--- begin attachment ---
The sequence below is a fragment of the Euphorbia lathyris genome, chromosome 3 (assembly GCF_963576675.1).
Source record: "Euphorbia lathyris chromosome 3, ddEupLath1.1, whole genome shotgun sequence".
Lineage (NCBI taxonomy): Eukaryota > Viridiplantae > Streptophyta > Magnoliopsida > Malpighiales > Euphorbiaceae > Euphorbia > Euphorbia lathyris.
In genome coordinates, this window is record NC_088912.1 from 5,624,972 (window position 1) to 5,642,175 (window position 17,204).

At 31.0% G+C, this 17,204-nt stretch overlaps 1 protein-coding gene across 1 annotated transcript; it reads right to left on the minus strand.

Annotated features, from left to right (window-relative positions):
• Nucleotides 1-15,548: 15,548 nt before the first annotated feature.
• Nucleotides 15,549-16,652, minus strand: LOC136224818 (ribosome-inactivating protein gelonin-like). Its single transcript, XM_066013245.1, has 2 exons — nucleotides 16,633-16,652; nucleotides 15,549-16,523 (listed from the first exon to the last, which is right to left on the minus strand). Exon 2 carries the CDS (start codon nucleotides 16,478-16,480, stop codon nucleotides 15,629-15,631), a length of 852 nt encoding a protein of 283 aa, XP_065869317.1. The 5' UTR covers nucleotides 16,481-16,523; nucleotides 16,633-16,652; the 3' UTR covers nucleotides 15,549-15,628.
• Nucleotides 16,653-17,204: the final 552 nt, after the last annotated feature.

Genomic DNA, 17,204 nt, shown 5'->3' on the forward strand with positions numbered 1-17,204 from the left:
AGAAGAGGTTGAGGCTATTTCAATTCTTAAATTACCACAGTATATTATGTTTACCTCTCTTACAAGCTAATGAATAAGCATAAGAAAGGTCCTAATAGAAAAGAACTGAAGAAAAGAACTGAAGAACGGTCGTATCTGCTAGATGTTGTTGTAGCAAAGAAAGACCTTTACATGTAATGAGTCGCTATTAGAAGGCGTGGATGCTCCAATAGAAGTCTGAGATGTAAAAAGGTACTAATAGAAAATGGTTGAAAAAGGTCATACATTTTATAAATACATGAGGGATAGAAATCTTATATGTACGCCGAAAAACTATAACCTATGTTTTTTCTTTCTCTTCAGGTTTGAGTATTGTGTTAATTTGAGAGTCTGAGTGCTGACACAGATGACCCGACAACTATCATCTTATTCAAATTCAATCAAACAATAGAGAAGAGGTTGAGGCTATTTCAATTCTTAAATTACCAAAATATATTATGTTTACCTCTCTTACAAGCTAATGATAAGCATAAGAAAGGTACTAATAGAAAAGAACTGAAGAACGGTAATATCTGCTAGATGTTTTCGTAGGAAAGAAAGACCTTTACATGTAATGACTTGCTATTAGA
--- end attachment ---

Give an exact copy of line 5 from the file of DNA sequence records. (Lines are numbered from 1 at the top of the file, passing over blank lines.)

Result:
At 31.0% G+C, this 17,204-nt stretch overlaps 1 protein-coding gene across 1 annotated transcript; it reads right to left on the minus strand.